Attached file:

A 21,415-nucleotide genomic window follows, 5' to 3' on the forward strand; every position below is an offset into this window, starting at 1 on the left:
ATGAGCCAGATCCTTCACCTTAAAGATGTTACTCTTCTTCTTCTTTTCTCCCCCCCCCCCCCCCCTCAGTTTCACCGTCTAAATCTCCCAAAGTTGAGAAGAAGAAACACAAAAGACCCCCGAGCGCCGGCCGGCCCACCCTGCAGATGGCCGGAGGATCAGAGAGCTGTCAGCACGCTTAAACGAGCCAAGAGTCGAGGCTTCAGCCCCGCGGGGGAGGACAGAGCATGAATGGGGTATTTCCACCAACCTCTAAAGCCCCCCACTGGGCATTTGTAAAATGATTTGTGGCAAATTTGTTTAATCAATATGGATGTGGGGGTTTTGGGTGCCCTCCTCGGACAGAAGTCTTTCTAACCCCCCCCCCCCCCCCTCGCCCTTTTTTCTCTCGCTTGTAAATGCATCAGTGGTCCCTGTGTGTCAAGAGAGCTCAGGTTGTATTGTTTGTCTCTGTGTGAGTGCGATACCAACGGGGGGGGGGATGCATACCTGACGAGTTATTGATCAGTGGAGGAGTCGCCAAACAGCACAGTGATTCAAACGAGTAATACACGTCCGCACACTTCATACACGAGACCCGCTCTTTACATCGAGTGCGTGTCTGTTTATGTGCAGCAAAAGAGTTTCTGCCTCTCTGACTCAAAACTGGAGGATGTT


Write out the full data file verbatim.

A 21,415-nucleotide genomic window follows, 5' to 3' on the forward strand; every position below is an offset into this window, starting at 1 on the left:
ATGAGCCAGATCCTTCACCTTAAAGATGTTACTCTTCTTCTTCTTTTCTCCCCCCCCCCCCCCCCTCAGTTTCACCGTCTAAATCTCCCAAAGTTGAGAAGAAGAAACACAAAAGACCCCCGAGCGCCGGCCGGCCCACCCTGCAGATGGCCGGAGGATCAGAGAGCTGTCAGCACGCTTAAACGAGCCAAGAGTCGAGGCTTCAGCCCCGCGGGGGAGGACAGAGCATGAATGGGGTATTTCCACCAACCTCTAAAGCCCCCCACTGGGCATTTGTAAAATGATTTGTGGCAAATTTGTTTAATCAATATGGATGTGGGGGTTTTGGGTGCCCTCCTCGGACAGAAGTCTTTCTAACCCCCCCCCCCCCCCCTCGCCCTTTTTTCTCTCGCTTGTAAATGCATCAGTGGTCCCTGTGTGTCAAGAGAGCTCAGGTTGTATTGTTTGTCTCTGTGTGAGTGCGATACCAACGGGGGGGGGGATGCATACCTGACGAGTTATTGATCAGTGGAGGAGTCGCCAAACAGCACAGTGATTCAAACGAGTAATACACGTCCGCACACTTCATACACGAGACCCGCTCTTTACATCGAGTGCGTGTCTGTTTATGTGCAGCAAAAGAGTTTCTGCCTCTCTGACTCAAAACTGGAGGATGTT